Administration News

SFAC: Athletics tries to compete with big conferences on a smaller budget

Mack Rhoades

Athletics Director Mack Rhoades speaks on behalf of Intercollegiate Athletics to SFAC on Monday. | Justin Tijerina/The Cougar

UH Athletics has goals of being nationally competitive, but it often has to do more with less.

Compared to the power conferences, like the Big 12, Big Ten and Southeastern Conference, UH receives significantly less from its deal with the American Athletic Conference. Each school in the SEC could receive almost $34 million in 2014-15 according to USA Today, while UH took home only $6.4 million through distributions from the NCAA and the American.

In the Department of Intercollegiate Athletics’ presentation for the Student Fees Advisory Committee on Monday, Athletics Director Mack Rhoades and Associate Athletics Director for Capital and Special Projects TJ Meagher discussed how despite limitations, rising graduation rates, a successful spring and improving facilities have brought a bigger national glare on UH – for good reasons.

The athletics department asked for a no change in its base augmentation, which is almost $4.4 million.

“I feel like anybody that invests money, they want to feel good about what they’re investing in. We want to make sure the students understand that one, what the student allocation has provided us, we don’t take it for granted,” Rhoades said after the presentation.

“And throughout the course of time, these last four years we have done a good job in terms of using their money to help make us better… Without that we couldn’t operate at the level we’re operating at.”

Rhoades admitted the difference in funding is limiting in some respects, but he said he still thinks UH has the tools to regain its status as a preeminent college athletics power — a position UH hasn’t held since the mid 1980s.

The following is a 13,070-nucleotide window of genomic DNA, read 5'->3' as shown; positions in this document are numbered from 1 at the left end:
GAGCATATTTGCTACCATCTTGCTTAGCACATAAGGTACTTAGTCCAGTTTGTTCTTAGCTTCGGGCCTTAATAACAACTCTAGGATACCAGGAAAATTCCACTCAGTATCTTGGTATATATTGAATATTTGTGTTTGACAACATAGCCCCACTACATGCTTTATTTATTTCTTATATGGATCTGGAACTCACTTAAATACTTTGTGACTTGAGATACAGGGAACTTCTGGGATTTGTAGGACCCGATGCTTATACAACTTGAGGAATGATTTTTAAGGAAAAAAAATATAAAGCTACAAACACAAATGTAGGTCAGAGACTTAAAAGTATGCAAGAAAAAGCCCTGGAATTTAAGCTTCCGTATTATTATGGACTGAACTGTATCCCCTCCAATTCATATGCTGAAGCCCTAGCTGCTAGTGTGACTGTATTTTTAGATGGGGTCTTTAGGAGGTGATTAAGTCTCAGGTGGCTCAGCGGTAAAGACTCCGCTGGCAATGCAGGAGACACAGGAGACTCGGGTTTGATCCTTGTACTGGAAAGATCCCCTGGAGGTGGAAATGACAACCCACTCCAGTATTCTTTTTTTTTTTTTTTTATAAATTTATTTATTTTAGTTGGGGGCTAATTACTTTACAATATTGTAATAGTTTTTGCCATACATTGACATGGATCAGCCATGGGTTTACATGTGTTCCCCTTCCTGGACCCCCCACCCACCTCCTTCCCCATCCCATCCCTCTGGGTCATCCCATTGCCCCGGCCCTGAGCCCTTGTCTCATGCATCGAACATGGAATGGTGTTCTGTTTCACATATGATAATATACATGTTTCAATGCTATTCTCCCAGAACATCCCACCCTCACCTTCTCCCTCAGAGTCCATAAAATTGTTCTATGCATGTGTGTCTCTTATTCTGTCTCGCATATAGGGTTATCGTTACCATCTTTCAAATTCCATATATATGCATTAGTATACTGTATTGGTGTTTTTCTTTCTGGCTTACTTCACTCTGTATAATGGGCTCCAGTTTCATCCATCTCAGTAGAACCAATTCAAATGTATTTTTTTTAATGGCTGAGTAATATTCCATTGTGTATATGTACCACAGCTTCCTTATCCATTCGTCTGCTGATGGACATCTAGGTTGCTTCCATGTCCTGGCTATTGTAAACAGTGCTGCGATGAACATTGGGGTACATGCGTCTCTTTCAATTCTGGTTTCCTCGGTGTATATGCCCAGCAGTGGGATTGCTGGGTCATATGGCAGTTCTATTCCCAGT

Then, former basketball coach Guy V. Lewis was guiding the Cougars to the Final Four, legendary golf coach Dave Williams was leading UH to his 16th national title and the football program was earning conference championships.

Although the revenue generating sports like football and men’s basketball have been up-and-down, others programs are making progress. All six of the Cougars’ spring sports reached the NCAA tournament, highlighted by baseball and golf.

The baseball team tied a single-season record for wins (48), reached a NCAA super regional for only the fourth time in UH history and won the inaugural American Athletic Conference tournament. The golf team finished No. 9 in the country while winning the most team championships since 2005 (4) and earned its first NCAA tournament berth since 2001.

To recapture the magic that the basketball and football programs once routinely had, the department has focused on making its facilities nationally competitive. After opening a $120 million football stadium in August, UH broke ground on a $25 million basketball development facility in May. When the development facility is completed, UH expects to begin the renovation of Hofheinz Pavilion.

“The most critical thing for us to have a competitive basketball program is that practice facility,” Rhoades said.

But the Athletics department was also proud of accomplishments in the classroom, where the Cougars have a higher GPA than the general University population and 25 percent of student athletes made the dean’s list in the fiscal year 2014-15, according to their SFAC presentation.

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